The participatory photo exhibit went well. I was kind of relieved to see a small group attending and I am happy to move on to other things. I got to ask a couple of people involved in film making how to proceed with the documentary, now it’s up to me to make it happen. I have all it takes – except the microphone, but it’s on the way. I’m stoked again. What I needed.
I’ve finished the full engagement bible and, again, it is implementation time. The toughest and the most desired.
Yesterday, in the Metro, a black boy sitting next to me was reading Krishnamurti on his iPhone, in French.
As for me, I think I’ve had enough self-help for the moment (mind you, I might change my mind again tomorrow). Right now I’m treating myself to two books: “Handbook of Native American Mythology” by Dawn E. Bastian and Judy K. Mitchell, and “The Illustrated Guide to Native South American Myths and Legends: Tales from the Aztec, Maya, Inca, and Amazon Peoples,” compiled by Geraldine Carter.
I have been fascinated by Native Americans ever since, as a kid, I discovered suitably themed adventure novels (in Polish, many of them by Polish authors). I soon realized that no happy ending ever came to stories of noble warriors and their tribes. They were always tragic. I remember that it made me sad and angry at the white man’s, my, destructive civilization. I think I never quite got over that anger.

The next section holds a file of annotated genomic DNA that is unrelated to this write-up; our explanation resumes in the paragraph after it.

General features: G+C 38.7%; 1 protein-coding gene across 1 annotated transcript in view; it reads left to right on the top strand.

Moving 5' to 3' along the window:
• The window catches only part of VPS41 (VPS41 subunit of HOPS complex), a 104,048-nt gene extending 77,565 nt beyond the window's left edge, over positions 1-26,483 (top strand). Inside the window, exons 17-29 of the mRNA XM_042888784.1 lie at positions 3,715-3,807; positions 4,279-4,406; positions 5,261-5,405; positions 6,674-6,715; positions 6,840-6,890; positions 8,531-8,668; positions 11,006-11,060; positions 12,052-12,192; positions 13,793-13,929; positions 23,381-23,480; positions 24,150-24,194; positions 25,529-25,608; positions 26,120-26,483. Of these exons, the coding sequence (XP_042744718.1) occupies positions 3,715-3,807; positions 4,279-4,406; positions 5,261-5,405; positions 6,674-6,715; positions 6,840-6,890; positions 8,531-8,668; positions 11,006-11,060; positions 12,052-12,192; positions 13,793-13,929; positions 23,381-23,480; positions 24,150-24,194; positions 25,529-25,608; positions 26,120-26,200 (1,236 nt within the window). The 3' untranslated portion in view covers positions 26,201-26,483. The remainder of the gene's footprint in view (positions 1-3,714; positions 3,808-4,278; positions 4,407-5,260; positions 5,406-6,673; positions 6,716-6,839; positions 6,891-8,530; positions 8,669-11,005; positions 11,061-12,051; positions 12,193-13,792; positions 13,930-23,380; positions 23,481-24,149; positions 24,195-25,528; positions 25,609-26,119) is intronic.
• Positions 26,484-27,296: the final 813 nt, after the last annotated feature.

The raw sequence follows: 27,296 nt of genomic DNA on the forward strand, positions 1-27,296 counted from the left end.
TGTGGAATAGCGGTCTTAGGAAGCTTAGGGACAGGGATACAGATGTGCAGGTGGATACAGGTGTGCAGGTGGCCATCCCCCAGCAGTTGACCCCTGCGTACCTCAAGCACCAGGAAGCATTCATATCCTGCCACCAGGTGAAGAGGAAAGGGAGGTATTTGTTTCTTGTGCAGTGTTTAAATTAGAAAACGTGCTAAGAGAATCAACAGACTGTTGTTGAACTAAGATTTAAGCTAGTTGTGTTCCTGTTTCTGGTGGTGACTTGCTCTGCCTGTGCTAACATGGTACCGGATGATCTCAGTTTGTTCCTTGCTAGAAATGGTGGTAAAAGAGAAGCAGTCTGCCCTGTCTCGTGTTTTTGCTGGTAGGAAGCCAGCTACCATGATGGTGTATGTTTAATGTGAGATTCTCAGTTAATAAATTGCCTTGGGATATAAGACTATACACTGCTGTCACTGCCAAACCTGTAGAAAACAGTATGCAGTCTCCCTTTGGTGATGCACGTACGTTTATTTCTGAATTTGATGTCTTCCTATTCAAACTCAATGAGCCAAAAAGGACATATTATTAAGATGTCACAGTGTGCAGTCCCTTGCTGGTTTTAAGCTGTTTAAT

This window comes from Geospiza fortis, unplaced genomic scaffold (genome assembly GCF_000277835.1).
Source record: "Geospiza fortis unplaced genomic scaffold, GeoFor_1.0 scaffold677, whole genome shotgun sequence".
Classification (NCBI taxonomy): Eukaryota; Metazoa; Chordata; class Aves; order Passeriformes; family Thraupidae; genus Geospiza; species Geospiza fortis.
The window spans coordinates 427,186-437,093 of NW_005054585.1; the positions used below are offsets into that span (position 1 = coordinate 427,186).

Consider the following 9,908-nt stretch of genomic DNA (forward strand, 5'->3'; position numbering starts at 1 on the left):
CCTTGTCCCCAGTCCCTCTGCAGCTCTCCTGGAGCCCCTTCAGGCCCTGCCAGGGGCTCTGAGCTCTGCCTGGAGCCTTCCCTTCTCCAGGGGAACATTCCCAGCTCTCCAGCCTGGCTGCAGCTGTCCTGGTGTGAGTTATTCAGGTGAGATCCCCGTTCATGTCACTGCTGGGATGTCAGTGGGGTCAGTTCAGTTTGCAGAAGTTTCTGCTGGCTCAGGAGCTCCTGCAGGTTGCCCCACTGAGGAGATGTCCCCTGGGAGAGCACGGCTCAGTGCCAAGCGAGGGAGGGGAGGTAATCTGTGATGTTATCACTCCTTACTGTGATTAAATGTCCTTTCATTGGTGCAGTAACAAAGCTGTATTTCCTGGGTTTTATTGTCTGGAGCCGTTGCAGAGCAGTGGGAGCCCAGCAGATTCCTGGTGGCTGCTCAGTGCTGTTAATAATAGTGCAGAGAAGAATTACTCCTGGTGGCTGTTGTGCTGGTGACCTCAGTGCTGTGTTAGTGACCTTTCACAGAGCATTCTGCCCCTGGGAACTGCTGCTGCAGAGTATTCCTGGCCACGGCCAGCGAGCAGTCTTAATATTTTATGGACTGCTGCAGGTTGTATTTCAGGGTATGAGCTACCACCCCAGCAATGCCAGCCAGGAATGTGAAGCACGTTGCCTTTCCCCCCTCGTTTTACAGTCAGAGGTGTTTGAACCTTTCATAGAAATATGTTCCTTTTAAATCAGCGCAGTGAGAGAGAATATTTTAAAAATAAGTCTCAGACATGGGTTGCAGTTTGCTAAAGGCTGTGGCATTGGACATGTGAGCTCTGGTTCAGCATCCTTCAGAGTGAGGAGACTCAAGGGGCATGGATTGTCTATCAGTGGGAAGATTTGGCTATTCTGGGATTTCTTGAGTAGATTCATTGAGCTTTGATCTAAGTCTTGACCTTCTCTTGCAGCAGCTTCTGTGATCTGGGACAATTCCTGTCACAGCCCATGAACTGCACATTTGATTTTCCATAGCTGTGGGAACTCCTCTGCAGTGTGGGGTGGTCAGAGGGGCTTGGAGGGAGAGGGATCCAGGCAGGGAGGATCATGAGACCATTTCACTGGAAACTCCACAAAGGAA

I’ve often wondered how it is possible that, as kids, we are taught very clearly what is right and wrong by so many books and films: we learn that greed and war and destroying nature is evil – we all do! And then we grow up, rationalizing that, after all, grades, productivity, efficiency, jobs and economy and this thing called “progress” are the most important. We need to make more money, people! Screw the forests, we need to build highways; fuck the mountains, there’s precious stones inside them! And stinky liquid under the ocean floor! And gases trapped in the Earth’s belly! We’ll have fuel and fighter jets and space shuttles and no oxygen! Won’t it be grand. And so we deride the same values we should have absorbed and followed through, calling them “idealistic,” or “utopian,” or “unrealistic.” Is this a naive rant? Oh yes, very. And very, very true. And everybody and their gut knows this to be true. But there’s no happy ending for us either, I’m afraid.
This is what makes me wonder about the value of stories and “storytelling” as such. It’s one of the words used so much today, and it’s been commonly accepted that it’s good and important because hey, that’s how we think, that’s how we understand the world, right? True, no doubt. But, as Krishnamurti points out, if we look at our model of knowledge critically, including the storytelling part, we see that accumulation of facts and narratives did not make us a better humanity. It is actually this greedy, agglutinating paradigm that makes us continue in our suicidal ways. Maybe we don’t need more stories, you know? Maybe we need to really listen to some old stories, and really learn them, and live them through, in silence. Again, I realize I am contradicting myself here, because I carry on with this blog, and I have plans of writing this, and filming that, but really, I think I want to do all that mostly to validate my existence. To show that I have something to offer. I feel forced to show, to prove, to be deserving. I wish I could just sit down, shut up, and be, and I wish that were enough. But I’m not ready to be homeless.